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Liquid jetting apparatus and control method configured to reduce effects of electrical fluctuations
7758138 Liquid jetting apparatus and control method configured to reduce effects of electrical fluctuations
Patent Drawings:Drawing: 7758138-10    Drawing: 7758138-11    Drawing: 7758138-2    Drawing: 7758138-3    Drawing: 7758138-4    Drawing: 7758138-5    Drawing: 7758138-6    Drawing: 7758138-7    Drawing: 7758138-8    Drawing: 7758138-9    
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Inventor: Asauchi
Date Issued: July 20, 2010
Application: 12/239,404
Filed: September 26, 2008
Inventors: Asauchi; Noboru (Nagano, JP)
Assignee: Seiko Epson Corporation (Tokyo, JP)
Primary Examiner: Luu; Matthew
Assistant Examiner: Fidler; Shelby
Attorney Or Agent: Hogan Lovells US LLP
U.S. Class: 347/7; 347/5
Field Of Search: 347/7
International Class: B41J 2/195; B41J 29/38
U.S Patent Documents:
Foreign Patent Documents: 06-226989; 2001-146030; 2002-370383; 2003-112431; 2004-299405
Other References:









Abstract: A liquid jetting apparatus to which a liquid container is attached, the container containing a liquid and having a first device, includes a first line, a second line, a first controller and a second controller. The first controller is to be electrically connected to the first device via the first line. The second controller is to be electrically connected to the first controller via the second line. The first controller includes a processor and a junction module. The processor, in a first instance, executes a prescribed process in relation to the liquid container in response to a signal received from the second controller via the second line. The junction module, in the first instance, puts the first line and the second line into mutually electrically disconnected state and, in a second instance different from the first instance, puts the first line and the second line into mutually electrically connected state make the second controller capable with the first device.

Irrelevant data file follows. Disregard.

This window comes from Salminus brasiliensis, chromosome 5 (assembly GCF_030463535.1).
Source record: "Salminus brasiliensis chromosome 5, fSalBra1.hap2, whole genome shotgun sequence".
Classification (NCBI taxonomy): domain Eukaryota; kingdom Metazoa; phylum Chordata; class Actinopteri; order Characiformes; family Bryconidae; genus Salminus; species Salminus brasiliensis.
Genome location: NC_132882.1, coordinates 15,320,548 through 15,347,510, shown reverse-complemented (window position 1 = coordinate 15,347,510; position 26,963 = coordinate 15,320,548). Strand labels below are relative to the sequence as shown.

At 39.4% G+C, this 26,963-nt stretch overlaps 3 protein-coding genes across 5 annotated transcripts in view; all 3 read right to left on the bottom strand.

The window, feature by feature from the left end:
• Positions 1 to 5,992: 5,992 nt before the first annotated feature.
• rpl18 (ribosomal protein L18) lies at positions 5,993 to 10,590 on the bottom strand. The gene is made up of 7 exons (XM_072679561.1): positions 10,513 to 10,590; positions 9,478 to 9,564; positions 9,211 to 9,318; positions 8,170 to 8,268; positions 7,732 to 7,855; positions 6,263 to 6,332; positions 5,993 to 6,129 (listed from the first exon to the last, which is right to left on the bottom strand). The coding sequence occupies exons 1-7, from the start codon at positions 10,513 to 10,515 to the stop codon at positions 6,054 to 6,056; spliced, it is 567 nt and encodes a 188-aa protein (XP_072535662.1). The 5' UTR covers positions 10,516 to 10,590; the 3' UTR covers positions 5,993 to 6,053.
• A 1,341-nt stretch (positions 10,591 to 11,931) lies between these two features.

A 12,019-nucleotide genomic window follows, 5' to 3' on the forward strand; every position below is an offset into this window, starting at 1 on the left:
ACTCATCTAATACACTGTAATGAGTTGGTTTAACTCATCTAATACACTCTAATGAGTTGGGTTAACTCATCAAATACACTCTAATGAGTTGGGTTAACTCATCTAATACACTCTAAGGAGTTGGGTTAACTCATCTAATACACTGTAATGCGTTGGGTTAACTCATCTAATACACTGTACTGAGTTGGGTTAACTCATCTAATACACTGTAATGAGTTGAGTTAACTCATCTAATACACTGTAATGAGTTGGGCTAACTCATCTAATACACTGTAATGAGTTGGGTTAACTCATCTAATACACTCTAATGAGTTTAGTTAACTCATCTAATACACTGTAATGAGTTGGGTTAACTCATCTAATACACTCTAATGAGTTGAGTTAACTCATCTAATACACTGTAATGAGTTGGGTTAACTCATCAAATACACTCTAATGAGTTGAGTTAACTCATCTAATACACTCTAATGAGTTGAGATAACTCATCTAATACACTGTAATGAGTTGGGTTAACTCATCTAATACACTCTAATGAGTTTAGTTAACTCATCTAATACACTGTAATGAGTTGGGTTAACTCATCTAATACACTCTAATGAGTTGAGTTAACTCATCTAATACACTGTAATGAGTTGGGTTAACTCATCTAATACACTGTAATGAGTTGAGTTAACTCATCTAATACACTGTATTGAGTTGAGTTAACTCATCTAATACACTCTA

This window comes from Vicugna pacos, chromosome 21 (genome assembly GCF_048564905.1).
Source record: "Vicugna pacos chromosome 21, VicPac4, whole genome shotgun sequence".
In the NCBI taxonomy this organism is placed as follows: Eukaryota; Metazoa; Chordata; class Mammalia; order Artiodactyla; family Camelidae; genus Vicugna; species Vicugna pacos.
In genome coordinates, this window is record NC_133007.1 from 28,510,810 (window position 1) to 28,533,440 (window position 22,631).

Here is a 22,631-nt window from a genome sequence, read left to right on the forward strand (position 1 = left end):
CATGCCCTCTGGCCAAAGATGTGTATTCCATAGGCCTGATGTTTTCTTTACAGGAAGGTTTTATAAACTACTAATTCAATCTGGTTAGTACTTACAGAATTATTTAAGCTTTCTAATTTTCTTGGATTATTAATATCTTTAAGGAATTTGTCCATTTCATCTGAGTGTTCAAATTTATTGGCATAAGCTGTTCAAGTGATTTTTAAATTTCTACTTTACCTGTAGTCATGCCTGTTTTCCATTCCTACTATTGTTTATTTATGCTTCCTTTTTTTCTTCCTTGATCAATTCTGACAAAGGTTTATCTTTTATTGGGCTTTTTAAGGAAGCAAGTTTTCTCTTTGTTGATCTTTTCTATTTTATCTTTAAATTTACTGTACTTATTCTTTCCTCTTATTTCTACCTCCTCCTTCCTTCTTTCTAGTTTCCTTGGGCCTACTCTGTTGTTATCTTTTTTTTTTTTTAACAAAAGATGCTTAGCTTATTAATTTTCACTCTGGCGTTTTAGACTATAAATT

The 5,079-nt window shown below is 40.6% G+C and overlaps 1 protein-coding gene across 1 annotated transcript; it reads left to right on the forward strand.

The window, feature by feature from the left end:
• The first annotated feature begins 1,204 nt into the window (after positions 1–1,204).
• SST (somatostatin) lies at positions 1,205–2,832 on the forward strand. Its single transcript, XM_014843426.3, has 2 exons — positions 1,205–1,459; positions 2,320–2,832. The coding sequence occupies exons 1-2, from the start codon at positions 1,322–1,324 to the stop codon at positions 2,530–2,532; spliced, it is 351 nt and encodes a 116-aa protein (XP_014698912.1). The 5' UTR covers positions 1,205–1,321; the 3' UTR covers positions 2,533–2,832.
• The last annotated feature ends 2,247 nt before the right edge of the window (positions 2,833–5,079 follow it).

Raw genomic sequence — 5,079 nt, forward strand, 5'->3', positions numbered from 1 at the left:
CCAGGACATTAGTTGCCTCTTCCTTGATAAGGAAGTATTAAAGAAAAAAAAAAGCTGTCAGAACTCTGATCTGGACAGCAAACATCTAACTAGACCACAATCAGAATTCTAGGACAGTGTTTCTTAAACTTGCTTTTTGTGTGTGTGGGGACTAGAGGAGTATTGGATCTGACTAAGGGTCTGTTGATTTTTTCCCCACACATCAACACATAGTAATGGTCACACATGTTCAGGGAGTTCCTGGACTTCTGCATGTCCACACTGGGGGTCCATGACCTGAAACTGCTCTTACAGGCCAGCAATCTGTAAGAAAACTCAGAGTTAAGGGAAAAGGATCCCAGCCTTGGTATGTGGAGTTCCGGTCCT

Claim: What is claimed is:

1. A liquid jetting apparatus to which a liquid container is attached, the container containing a liquid and having a first device, the liquid jetting apparatus comprising: afirst line; a second line; a first controller to be electrically connected to the first device via the first line; and a second controller to be electrically connected to the first controller via the second line, wherein the first controller includes:a processor that, in a first instance, executes a prescribed process in relation to the liquid container in response to a signal received from the second controller via the second line; a junction module that, in the first instance, puts the first lineand the second line into mutually electrically disconnected state and that, in a second instance different from the first instance, puts the first line and the second line into mutually electrically connected state to make the second controller capableof communicating with the first device, and wherein in the first instance the junction module electrically connects the first line to a stable voltage.

2. The liquid jetting apparatus according to claim 1, wherein the first device includes a memory device, the second instance includes an instance that the second controller accesses the memory device.

3. A liquid jetting apparatus to which a liquid container is attached, the container containing a liquid and having a first device, the liquid jetting apparatus comprising: a first line; a second line; a first controller to be electricallyconnected to the first device via the first line; and a second controller to be electrically connected to the first controller via the second line, wherein the first controller includes: a processor that, in a first instance, executes a prescribedprocess in relation to the liquid container in response to a signal received from the second controller via the second line; a junction module that, in the first instance, puts the first line and the second line into mutually electrically disconnectedstate and that, in a second instance different from the first instance, puts the first line and the second line into mutually electrically connected state to make the second controller capable of communicating with the first device, and wherein thejunction module further includes a first driver that, in the first instance, brings the first line to a prescribed voltage.